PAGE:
Alright. I understand there’s this terrible economy. I understand it. I’m living it. IT IS THE REASON I AM WAITRESSING. But if you tell me “I can’t afford to tip more” then you shouldn’t be going out to eat at a restaurant that charges about $10 for a freaking hamburger you could get at McDonald’s for less than $3. My general rule is, I will let a tip be alright if it is between 15-20%. I understand that most people think that 15% is a good tip, while today’s monetary demands would make it 20%. I try to give good service to make you want to bump it up a little. (I also understand that teenagers do not, under any circumstances, ever tip well. I told my younger brother if I ever caught him leaving a FIFTEEN CENT TIP on a bill that was TWENTY FOUR DOLLARS, I would drive the three hours it takes to get to my parents house solely to kick his football-playing ass)

What I don’t think people understand is, we do have more than one table to attend to. Most of the time, if I am busy, I will stop by when I’m running to do something else to make sure everything is great for you, and try to fix it right away if it isn’t. If I have a table of eight, and you are with your partner, the table of eight will take slight precedence over your table of two. No offense, but they do. They help the restaurant’s sales, and it makes me look better. I will not, however, ignore you. I will do my best to make sure you are enjoying your meal.

But on busy nights, it might seem like I’m ignoring you, even when I’m actually in the back fighting with the cooks over why it’s taking twenty minutes when your food should have been ready and on your table nine minutes prior to my fight. If that is the case, it’s really irritating when I’ve made several efforts to come up to you and say, “I’m really sorry that we’re backed up in the kitchen right now, but your food will be ready in a while. Can I get you a free fry or another drink refill?”, and in the end I still get stiffed a good tip. Late food is, 90% of the time, not your server’s fault. Take it up with the manager, who will take it out on the cooks.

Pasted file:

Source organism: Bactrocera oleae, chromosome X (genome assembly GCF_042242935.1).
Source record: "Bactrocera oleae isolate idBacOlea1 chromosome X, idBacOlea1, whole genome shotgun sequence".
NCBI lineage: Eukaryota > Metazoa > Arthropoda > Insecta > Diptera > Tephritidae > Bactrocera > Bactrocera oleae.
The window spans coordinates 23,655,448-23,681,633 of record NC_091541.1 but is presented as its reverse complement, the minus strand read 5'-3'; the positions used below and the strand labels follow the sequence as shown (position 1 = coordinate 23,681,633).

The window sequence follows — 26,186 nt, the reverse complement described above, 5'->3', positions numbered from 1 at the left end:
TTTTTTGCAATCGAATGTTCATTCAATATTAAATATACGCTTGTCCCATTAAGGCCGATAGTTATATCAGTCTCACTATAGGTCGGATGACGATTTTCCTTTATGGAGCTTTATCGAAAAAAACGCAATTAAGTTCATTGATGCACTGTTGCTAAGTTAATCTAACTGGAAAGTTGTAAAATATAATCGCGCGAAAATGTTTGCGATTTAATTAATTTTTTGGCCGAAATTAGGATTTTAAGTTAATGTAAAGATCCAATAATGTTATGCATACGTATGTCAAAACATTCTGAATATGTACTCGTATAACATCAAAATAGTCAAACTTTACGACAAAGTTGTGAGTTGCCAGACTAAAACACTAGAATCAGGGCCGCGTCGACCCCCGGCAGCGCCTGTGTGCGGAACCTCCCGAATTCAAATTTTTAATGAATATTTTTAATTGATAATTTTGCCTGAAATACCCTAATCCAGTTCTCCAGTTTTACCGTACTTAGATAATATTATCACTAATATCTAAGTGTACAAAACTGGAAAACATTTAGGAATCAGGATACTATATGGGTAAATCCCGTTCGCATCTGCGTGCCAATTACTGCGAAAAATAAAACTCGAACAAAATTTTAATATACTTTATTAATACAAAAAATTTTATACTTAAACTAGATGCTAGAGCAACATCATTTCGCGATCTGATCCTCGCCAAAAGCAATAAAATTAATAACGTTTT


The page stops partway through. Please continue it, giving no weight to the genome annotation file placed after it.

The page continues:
Also remember that servers tip out bussers, expos (the people who make sure your food is cooked to the correct temperature and that all of the stuff you didn’t want on it isn’t on it, and that your salad has the right dressing), and the bartenders, if there is a bar/”refreshment center” in the restaurant. (bartenders get alcoholic beverages, as well as milk and ice cream floats, shakes, and fruity drinks) If you stiff the servers, you’re also stiffing three other people out of the 1% they get off of my entire tab. If I make $10 in tips for a $100 tab, because you “didn’t have enough  money”, I have to give away $3 of my tips to other people, leaving me with just enough money to pay Uncle Sam, and have about fifty cents left over. On top of the $43 I made that week from working over 20 hours on my hourly wage. That’s going to cover my gas money for the week, now where’s my rent and utilities  money going to come from?

I’m not saying that I’m the best server. I’m still learning. But I am doing my damndest, and I know most other servers are as well. We might hate the job, but we try to put on a smile and pretend we love our jobs, because we have to work too. We have mouths to feed (I work with about seven single moms, and they need every cent they earn for their little ones), we have rents to pay, and we have food to buy. We’re lucky to have the jobs that we do–hi there, 10% unemployment rate, or has it gone up?–and until we can find something better, we have to do what we can with what we can.